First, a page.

Tuesday, October 20, 2009

 

etcgroup holds meeting with UHSPA-uganda


Uganda cautioned on lack of nanotechnology policy

A group of civil society actors want Uganda to establish a policy framework to manage the use and application of nanotechnology, a new advanced science whose safety is not yet establish.
At a meeting of science stakeholders at the Common Wealth Resort in Munyonyo yesterday, the experts on the technology said local cotton farmers, saloon operators who use nanotechnology derived beauty products were at risk of health complications.
Nanotechnology is a science that manipulates matter at the scale of atoms and molecules. The atoms can be used in a wide range of applications like food, medicine, cosmetics, pesticides and crop sector development.
Ms Kathy Jo Wetter, a Programme Manager with the action group on erosion, technology and concentration (etcgroup), an international group monitoring the use of the technology said Uganda needs to prepare her population for the era of new science.
She said the technology would remove many peoople from their jobs at almost the scale of the industrial revolution in Europe, because large items can be made with simple manipulation of nature.
Ms Wetter wondered the ethical implications of the technology, which is scrutinizing the entire concept of life by coming up with new brain signals that can live for over 200 years.
“What it means is that the entire concept of life and health is to be changed,” she said.
Mr. Fredric Ssempala, the Curriculum specialist at the Mulago-Mbarara Teaching Hospitals’ Joint Aids Programme said some products of the technology were already on the Ugandan market.
“ But greed and selfishness are the two most powerful elements driving this science. Uganda should develop standards and policies to review importation of nano based products in the country,” Ssempala said.
He said other sciences including synthetic biology, which involves developing laboratory copies of viruses, cells or bacteria that simulate the natural ones were a threat to agricultural productivity.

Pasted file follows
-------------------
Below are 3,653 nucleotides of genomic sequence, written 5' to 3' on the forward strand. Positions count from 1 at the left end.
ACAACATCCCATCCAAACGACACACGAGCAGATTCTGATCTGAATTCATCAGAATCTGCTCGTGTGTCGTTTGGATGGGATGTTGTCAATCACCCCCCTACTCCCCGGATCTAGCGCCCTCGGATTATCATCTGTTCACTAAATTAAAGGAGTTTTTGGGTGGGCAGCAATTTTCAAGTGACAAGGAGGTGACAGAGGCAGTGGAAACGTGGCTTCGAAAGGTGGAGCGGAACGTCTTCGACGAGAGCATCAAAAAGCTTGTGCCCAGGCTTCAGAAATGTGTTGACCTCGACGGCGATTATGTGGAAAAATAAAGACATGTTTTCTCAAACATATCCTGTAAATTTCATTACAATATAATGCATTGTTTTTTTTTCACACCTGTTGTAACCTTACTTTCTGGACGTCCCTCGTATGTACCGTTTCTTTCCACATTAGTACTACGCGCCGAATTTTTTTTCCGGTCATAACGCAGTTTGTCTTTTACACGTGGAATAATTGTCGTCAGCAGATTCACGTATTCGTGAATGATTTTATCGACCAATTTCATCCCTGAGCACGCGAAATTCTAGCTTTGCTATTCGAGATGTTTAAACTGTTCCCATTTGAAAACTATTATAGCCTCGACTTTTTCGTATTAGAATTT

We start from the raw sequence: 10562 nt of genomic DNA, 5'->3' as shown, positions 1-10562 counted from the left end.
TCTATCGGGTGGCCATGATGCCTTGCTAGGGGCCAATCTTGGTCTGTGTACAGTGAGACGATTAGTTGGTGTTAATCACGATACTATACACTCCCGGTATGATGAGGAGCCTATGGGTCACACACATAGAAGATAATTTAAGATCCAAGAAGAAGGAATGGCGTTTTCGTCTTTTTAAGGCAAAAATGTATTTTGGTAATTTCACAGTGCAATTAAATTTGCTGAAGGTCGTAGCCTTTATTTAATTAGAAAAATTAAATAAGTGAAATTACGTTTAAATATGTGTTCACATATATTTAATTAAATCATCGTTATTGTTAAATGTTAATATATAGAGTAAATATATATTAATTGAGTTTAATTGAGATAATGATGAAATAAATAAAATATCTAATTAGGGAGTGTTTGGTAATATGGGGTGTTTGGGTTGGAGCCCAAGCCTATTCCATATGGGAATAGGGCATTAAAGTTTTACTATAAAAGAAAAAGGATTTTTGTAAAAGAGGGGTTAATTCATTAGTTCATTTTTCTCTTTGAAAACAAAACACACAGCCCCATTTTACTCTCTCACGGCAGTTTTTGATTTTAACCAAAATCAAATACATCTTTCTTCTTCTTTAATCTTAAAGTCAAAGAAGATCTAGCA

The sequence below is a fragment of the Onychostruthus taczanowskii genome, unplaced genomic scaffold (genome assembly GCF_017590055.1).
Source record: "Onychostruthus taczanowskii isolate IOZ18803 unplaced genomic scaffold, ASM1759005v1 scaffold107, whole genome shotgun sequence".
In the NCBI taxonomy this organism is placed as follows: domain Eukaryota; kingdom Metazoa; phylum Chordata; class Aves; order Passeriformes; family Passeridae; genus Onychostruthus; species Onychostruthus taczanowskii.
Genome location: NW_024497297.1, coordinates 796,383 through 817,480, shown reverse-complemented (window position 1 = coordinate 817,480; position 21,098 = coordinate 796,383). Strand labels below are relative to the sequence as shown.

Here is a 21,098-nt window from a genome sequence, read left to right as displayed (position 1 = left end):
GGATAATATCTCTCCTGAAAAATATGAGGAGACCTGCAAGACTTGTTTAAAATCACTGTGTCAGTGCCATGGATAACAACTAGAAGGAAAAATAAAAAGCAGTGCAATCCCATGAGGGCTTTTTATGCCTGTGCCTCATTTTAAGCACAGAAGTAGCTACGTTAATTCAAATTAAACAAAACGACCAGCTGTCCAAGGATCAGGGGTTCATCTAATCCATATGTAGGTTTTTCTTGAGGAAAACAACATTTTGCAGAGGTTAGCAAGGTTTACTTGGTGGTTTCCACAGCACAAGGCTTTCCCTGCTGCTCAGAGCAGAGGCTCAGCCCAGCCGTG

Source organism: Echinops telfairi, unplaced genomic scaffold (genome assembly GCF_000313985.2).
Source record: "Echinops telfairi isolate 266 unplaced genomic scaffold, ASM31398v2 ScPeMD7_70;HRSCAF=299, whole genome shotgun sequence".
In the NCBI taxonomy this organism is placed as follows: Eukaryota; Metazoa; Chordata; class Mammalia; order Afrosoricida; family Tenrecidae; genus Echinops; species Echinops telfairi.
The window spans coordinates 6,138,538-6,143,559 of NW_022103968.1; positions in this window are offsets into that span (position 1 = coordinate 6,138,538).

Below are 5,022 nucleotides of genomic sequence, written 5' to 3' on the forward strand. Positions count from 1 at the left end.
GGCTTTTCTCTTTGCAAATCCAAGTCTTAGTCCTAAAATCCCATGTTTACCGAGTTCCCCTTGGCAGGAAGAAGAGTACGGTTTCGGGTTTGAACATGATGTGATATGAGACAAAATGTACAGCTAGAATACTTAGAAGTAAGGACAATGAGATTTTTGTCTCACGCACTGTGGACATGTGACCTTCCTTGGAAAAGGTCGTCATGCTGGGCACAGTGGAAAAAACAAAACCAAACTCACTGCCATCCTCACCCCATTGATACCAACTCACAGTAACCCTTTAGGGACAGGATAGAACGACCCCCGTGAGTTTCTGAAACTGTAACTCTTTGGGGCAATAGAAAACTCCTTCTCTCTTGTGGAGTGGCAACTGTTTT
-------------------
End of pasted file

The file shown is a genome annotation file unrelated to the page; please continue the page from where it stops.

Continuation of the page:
Ssempala said currently Norvatis, a Swiss based company was looking at developing synthetic active ingredients that make coartem, the first line malaria drug, instead of relying on farmers who grow artemissia annua, from which the current natural ingredients are extrcated.
Ms. Molley Kane, another officer from etcgroup said scientists were looking at manipulating climate to determine when it can rain or not, which she equated to playing God. But Ms
Ms Ruth Mbabazi, the Secretary to the National Bio-safety Committee said recently that Uganda had no policy or tools to evaluate products of nanotechnology, before pronouncing them to be safe and sold on the market. One of the most popular product is the biodisc, claimed to replenish the body when ones pours water on the glass-like structure and drinks.
She however said some products were already on the market. The committee comprising of experts from various research and policy institutions, also looks at UNCST approved technology research in Uganda has a big mandate in monitoring products of genetic medication like those from biotechnology.
So far, the committee monitors confined genetically modified banana research in Kawanda, and cassava at Namulonge agriculture research institutes. But biotechnology, involving the transfer or modification of a specific gene with desired traits is quite different from nanotechnology, yet Uganda is also still struggling with developing a regulatory framework.
Ms Mbabazi said it was important that the environmental, health and safe use of genetically modified organism (GMOs) is understood. “Nanotechnology should fall within our mandate. Uganda needs to be aggressive with developing laws to monitor its use,” she said.
But Dr. Terry Kahuma, the Executive Director of Uganda National Bureau of Standards ( UNBS), said there is a need to develop standards to ascertain and quantify the effectiveness of new products of nanotech. He said UNBS had come up with a mechanism of developing standards for health products, if they have a “perceived danger”.
“But buying a product is voluntary. Use your eyes and ask questions,” Dr Kahuma said.

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